Now that Firefox 4 is out in the wild, Mozilla is changing up the way we all test and update Firefox. Users will now have three different variations of Firefox to download at any given time. Now, most people will want to download the final release version – as that is the most stable of the bunch. However, for those of you who like to test Firefox out as the development cycle rolls on – you have some exciting new things to look forward to.
Tag Archives | release
The day a new Firefox version comes out is always a fun day for me, because right now I feel like a little kid on Christmas, waiting to get to open his presents. Today is the day that Firefox 3.5 is released to the public!
This year I hesitated to download any of the release candidates, because they always seem to spoil some of the surprise. So, like many of you, I am anxiously awaiting Mozilla’s web site update that says Firefox 3.5 is ready for download.
9:43 AM CST – Firefox 3.5 is out via Mozilla’s web site!
Go here to download. Be sure to add a comment and leave us your first impressions of the newest version of Firefox!
The word on the street, and by street I mean various online news sources, is that Firefox 3.5 is set to be released tomorrow, June 30th. Version 3.5, codename “Shiretoko”, does bring a lot of new neat features to the browsing platform.
My personal favorite feature I have seen thus far, that shows the most innovation is the support for embeddable video, without the use of any plugins or third party scripts. This multimedia embedding functionality of HTML 5 may not be widely used yet, however this does give it a proverbial first kick in the pants to take off and become successful.
Of course, I wouldn’t be doing the Firefox 3.5 project justice if I didn’t mention the speed boost too. However, I’m not really sure that is something real users will notice. Maybe it is just me but Firefox 3 for me right now is still pretty darn fast. You can check out a full list of features via Mozilla’s web site:
Seems like this time around Firefox’s newest release has either sneaked up on me, or perhaps isn’t getting as much coverage as the last. What do you think? Are you excited yet?
I was really excited by the idea of Prism back when it was first released, but little has been done with the product until now. Last week, Mozilla announced the launch of Prism 1.0 beta and a new site to promote it. So, now that some time has gone by, and we have all had time to play with it – time to cover the best and the worst about this most recent release.
What I Like About Prism 1.0 beta
Overall, I like Prism as a product. The idea of being able to run something like Gmail as an application rather than as a web page interests me. Here are some of the newest Prism features that Mozilla is extremely happy with:
- New API functionality for allowing Prism-enabled web sites more desktop like power.
- Ability to set fonts, proxy settings and other application-speciﬁc settings.
- The ability to clear private data on demand.
- Applications are automatically updated when new Prism versions are available.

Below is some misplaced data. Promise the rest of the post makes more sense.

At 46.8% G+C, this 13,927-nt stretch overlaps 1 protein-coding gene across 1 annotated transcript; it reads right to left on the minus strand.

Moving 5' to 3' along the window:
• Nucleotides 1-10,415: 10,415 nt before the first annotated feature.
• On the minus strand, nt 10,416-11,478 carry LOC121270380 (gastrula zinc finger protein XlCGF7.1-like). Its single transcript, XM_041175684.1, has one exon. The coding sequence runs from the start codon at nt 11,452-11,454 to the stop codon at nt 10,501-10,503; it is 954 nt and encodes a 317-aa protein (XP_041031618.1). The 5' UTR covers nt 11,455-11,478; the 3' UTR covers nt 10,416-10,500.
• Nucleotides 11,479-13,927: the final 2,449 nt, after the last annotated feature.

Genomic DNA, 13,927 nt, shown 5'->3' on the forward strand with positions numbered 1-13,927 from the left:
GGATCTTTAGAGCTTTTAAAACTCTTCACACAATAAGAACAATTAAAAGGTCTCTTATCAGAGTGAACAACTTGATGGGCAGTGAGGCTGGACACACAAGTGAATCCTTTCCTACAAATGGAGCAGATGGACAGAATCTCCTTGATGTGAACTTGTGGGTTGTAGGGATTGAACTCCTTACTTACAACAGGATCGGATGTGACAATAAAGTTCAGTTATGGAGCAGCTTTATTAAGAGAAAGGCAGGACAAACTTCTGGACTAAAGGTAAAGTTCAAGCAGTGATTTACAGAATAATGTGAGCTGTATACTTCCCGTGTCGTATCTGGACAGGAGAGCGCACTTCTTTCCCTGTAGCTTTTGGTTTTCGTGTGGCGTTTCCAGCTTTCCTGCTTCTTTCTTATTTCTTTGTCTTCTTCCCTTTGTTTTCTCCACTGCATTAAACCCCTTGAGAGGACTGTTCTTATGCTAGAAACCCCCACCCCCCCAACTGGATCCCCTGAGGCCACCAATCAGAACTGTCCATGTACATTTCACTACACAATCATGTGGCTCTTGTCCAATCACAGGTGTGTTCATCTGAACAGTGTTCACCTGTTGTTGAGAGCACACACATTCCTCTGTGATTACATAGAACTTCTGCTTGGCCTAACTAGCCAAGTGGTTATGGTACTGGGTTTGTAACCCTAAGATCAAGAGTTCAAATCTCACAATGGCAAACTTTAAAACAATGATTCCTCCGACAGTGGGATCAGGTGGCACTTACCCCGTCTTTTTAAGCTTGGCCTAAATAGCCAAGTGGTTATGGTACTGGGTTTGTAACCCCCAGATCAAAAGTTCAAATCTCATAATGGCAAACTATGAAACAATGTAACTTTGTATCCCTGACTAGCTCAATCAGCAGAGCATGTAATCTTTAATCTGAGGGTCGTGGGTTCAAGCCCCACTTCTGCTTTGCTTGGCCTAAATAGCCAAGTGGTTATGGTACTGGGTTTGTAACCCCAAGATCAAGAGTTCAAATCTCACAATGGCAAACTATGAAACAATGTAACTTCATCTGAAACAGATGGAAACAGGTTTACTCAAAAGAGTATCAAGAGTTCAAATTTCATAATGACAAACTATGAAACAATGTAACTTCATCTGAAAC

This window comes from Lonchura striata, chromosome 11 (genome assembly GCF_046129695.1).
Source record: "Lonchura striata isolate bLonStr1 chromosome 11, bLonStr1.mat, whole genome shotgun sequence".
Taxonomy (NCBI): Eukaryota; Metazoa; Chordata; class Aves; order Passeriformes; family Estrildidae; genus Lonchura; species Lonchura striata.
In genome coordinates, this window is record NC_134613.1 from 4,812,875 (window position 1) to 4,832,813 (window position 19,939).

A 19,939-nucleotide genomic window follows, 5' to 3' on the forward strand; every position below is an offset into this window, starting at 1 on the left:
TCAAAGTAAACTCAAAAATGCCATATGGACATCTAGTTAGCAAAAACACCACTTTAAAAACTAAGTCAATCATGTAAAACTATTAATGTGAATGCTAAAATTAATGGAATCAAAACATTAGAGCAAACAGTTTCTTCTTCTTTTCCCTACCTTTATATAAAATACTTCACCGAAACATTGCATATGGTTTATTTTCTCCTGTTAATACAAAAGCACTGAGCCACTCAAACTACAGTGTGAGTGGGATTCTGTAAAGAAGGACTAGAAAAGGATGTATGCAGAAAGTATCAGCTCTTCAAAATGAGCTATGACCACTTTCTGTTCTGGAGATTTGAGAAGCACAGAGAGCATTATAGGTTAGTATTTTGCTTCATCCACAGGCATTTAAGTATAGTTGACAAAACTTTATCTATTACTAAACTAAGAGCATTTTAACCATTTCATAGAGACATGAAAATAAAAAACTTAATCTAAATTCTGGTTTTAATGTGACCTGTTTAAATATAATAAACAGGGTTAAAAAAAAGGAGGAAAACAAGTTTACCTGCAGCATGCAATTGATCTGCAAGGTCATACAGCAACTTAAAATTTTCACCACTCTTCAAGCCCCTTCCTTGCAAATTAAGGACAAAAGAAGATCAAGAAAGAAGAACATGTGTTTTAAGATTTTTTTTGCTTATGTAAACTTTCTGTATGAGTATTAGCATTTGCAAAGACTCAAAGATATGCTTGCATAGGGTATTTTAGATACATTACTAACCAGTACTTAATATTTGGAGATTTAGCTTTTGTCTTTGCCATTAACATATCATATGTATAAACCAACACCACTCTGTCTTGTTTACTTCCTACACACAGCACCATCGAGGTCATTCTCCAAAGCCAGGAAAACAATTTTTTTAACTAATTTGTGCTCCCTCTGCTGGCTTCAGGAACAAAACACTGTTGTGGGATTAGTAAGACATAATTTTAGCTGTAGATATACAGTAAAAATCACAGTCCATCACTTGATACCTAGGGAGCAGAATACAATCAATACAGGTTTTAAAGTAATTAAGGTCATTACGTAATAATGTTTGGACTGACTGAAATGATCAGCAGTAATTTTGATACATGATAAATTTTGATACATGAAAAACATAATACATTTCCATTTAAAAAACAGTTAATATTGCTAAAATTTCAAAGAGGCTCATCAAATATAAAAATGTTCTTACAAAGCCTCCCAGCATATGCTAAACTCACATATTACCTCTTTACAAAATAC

- Tray icon support, as well as submenus for dock and system tray menus.
- Full OS X 10.4 support, and further OS X specific enhancement.
- Support for SSL exceptions.
So there you have it; all great things to love. So what still bugs me about Prism?
What I Don’t Like About Prism 1.0 beta
This might seem a little superficial, and many will answer my annoyance with the fact that is is still, “just a beta” but I don’t like the file download. When downloaded your just left with an unzipped folder that says Prism. Why not install it like a regular application?
I also think they need some simple scripting in there, to customize Prism a little ‘bit more. How could this problem be solved? Allow Greasemonkey scripts (or something like it). Eventually somebody will figure out that step on their own, so they might as well get ahead of the curve. If it is a product that comes from Mozilla, I want it to be customizable. Firefox is customizable. Thunderbird is customizable. Prism just is not customizable enough for me, right now.
Overall, it is getting there – however I am not sure they have been able to release this in a way that gets everybody excited about it. The biggest hurdle for them, right now, is to answer those people who will say, “So… why not just launch it in the browser?”. Those of us who are excited about it will answer back with, so that you can create separate applications for web sites you use, of course. However, returned with another why, the argument for Prism just is not there yet.
Prism is a fun toy for enthusiasts, but right now isn’t there for the general public yet, and I’m not sure how they would get there. Do you?
Firefox developer David Baron wondered how long Firefox 3.1 should be held up by TraceMonkey problems. "Without TraceMonkey, we probably could have shipped 3.1 final by now, or, if not now, within the next month," Baron said. "I think there should be a limit to the amount we’re willing to slip 3.1 to accommodate TraceMonkey, and I think we should decide what that limit is."
Personally, I think, if they need more time – heck, give them more time. I would rather Firefox 3.1 be a little late and have all it’s ducks in a row rather than go into the, “Oh crap, we have to hurry up and get something out” mode. Thankfully, Mike Shaver, Mozilla’s vice president of engineering said in the same article that, We’re always looking at all of our choices, but I don’t think it’s likely. TraceMonkey is a big part of Firefox 3.1, and a big part of what we want to have for users."